How much time will it take?

On average, a few hours a week, but you may be able to contribute more or less than this, but all councillors are expected to do something. You must usually be able to attend the monthly Council meeting. Meetings normally take place on the second Monday of each month at 7.30pm at the Village Hall. We try to avoid separate meetings and cover all work at the Council meeting, sometimes working parties or committees are held if there is more work to do like special projects or budget planning. You can talk and listen to members of the parish at any time and it can help if you have shared interests and activities with some of the diverse range of people in the community.

Councillors are expected to attend training, which may be 1 to 3 times a year. In your first few months, we aim to provide training for new councillors which is provided by Avon Local Council Association. This helps you discover how a council works, what you can and can’t do as a council and councillor and how best to contribute to your local area.

What knowledge or skills do I need?

Parish Councils benefit from a diverse range of people and we welcome interest from all areas of the community – different ages, backgrounds, experiences and world views. You may have different skills and knowledge that can support the parish council, good communication skills and a collaborative approach really help. There may be other skills or knowledge you can bring to the council from work or life experiences, such as problem-solving, analytical thinking, networking, practical skills, working with people, being able to research a subject, financial understanding. Being a community leader is about having an enthusiasm to serve the residents you represent and being able to understand a range of different viewpoints. The Clerk is available to advise on procedures, policies and legal matters so you do not need this knowledge to get started.

All Councillors are required to abide by the Code of Conduct and by law you must register financial, business and other interests in the Parish.

How can I become a councillor?

There are two routes – election and co-option:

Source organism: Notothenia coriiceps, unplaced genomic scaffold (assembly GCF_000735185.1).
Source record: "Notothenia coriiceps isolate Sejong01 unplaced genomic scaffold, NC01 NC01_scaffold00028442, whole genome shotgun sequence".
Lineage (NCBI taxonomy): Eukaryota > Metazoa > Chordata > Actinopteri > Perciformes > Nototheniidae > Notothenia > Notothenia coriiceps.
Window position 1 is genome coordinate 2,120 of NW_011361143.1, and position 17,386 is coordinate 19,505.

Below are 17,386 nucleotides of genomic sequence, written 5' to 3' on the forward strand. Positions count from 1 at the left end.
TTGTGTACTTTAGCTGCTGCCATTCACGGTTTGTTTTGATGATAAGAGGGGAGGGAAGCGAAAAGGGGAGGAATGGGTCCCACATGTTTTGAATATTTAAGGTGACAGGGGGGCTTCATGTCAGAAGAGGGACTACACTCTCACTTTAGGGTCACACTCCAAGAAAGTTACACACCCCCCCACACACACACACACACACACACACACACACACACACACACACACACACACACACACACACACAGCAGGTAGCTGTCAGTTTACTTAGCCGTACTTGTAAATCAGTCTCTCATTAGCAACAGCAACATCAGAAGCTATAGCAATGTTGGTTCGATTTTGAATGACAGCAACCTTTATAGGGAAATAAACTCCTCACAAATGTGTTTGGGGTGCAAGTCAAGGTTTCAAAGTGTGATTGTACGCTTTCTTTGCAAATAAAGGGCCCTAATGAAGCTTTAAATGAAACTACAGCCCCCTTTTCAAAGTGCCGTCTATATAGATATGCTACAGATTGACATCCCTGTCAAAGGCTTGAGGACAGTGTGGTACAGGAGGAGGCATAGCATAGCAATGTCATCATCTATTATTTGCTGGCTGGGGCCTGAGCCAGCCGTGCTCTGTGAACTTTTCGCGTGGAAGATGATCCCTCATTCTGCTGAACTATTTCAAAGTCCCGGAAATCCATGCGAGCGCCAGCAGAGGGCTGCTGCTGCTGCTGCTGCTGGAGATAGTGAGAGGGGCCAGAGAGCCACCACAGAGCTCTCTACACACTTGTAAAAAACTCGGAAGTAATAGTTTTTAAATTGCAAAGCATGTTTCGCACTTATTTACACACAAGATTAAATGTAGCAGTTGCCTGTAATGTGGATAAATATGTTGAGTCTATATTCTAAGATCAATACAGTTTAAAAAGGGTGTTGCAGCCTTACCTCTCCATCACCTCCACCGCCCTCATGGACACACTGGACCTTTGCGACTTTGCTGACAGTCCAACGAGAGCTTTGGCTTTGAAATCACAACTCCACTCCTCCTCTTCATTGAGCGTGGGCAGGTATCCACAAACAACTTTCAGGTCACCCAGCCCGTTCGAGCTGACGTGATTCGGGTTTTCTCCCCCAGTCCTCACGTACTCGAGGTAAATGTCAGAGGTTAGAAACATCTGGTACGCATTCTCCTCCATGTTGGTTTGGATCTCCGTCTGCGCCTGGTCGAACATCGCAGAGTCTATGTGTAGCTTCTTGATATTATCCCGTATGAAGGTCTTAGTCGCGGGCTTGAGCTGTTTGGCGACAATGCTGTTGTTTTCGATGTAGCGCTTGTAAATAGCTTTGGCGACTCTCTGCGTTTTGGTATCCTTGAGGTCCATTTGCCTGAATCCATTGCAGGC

Elections

Normal elections are held every 4 years, the next election will be in May 2027. Electors can identify potential councillors and nominate candidates for election. To continue as councillors all existing councillors stand for re-election. People are encouraged to vote and elect councillors to represent their interests.

Co-option

Outside of an election, if there is a vacancy on the council and an election is not required, you can be co-opted as a new member. This involves the council members voting to co-opt you as a new member during one of the council meetings.

If would like to apply to become a councillor via co-option, please complete this form. If a vacancy becomes or is available, you will then be invited to attend a Parish Council meeting to meet the councillors and present your application in a short discussion.

What are the requirements?

Anyone can stand as a candidate provided they meet the qualification requirements. You should be:

  • aged over 18;
  • a British or Commonwealth Citizen;
  • not excluded from being a councillor (see below)

and have:

  • been Resident for 12 months prior to the day of election/co-option – either in the parish or within 3 miles of the boundary, or;
  • occupied land or premises for 12 months as owner or tenant – either in the parish or within 3 miles of the boundary, or;
  • had a principal place of work – either in the parish or within 3 miles of the boundary.
  • or be a registered elector in the parish

Am I excluded from standing?

You cannot become a Councillor if:

  • have been declared bankrupt within the last five years if you have not repaid your debts.
  • have been convicted of a criminal offence and sentenced to not less than three months imprisonment (whether suspended or not) without the option of a fine within the last five years.
  • you have been disqualified under any legislation relating to corrupt or illegal practices.
  • you have been disqualified due to a notification requirement under the Sexual Offences Act 2003

Further details and legal references can be found on the guidance for candidates at: https://www.electoralcommission.org.uk/i-am-a/candidate-or-agent/parish-council-elections-england

  • Created: 6/2/2023